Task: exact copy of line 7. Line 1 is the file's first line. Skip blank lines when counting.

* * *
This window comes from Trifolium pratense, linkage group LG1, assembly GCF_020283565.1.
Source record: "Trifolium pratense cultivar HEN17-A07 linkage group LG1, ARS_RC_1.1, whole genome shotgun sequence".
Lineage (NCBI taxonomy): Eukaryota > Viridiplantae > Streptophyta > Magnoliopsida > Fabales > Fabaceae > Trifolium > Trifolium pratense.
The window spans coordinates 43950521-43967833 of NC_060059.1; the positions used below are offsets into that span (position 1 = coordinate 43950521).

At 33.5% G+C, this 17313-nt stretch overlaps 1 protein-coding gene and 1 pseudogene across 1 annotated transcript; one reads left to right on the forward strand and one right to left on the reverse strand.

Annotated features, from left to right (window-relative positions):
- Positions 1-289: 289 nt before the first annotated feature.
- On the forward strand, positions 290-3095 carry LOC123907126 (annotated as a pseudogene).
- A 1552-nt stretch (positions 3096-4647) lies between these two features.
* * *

- Positions 1-289: 289 nt before the first annotated feature.